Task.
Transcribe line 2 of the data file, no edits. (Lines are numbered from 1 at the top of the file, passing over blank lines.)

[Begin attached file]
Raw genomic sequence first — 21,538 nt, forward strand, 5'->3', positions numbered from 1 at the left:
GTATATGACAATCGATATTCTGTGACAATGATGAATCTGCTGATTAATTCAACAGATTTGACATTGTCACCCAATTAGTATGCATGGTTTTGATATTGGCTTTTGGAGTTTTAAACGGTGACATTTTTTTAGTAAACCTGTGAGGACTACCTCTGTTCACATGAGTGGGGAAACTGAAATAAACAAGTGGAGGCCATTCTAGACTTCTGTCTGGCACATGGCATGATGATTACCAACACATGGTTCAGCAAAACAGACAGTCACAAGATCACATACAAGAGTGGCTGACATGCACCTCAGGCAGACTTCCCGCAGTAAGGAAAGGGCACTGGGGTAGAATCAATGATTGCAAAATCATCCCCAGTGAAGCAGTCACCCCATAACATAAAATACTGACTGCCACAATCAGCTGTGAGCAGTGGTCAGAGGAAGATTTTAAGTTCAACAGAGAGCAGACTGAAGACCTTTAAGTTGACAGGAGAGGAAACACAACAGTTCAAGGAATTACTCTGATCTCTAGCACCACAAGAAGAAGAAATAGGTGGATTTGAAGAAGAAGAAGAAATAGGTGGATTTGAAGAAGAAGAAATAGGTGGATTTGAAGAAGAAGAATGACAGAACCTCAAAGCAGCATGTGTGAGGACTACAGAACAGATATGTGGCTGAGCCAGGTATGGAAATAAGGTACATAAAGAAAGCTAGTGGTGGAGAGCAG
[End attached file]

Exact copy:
GTATATGACAATCGATATTCTGTGACAATGATGAATCTGCTGATTAATTCAACAGATTTGACATTGTCACCCAATTAGTATGCATGGTTTTGATATTGGCTTTTGGAGTTTTAAACGGTGACATTTTTTTAGTAAACCTGTGAGGACTACCTCTGTTCACATGAGTGGGGAAACTGAAATAAACAAGTGGAGGCCATTCTAGACTTCTGTCTGGCACATGGCATGATGATTACCAACACATGGTTCAGCAAAACAGACAGTCACAAGATCACATACAAGAGTGGCTGACATGCACCTCAGGCAGACTTCCCGCAGTAAGGAAAGGGCACTGGGGTAGAATCAATGATTGCAAAATCATCCCCAGTGAAGCAGTCACCCCATAACATAAAATACTGACTGCCACAATCAGCTGTGAGCAGTGGTCAGAGGAAGATTTTAAGTTCAACAGAGAGCAGACTGAAGACCTTTAAGTTGACAGGAGAGGAAACACAACAGTTCAAGGAATTACTCTGATCTCTAGCACCACAAGAAGAAGAAATAGGTGGATTTGAAGAAGAAGAAGAAATAGGTGGATTTGAAGAAGAAGAAATAGGTGGATTTGAAGAAGAAGAATGACAGAACCTCAAAGCAGCATGTGTGAGGACTACAGAACAGATATGTGGCTGAGCCAGGTATGGAAATAAGGTACATAAAGAAAGCTAGTGGTGGAGAGCAG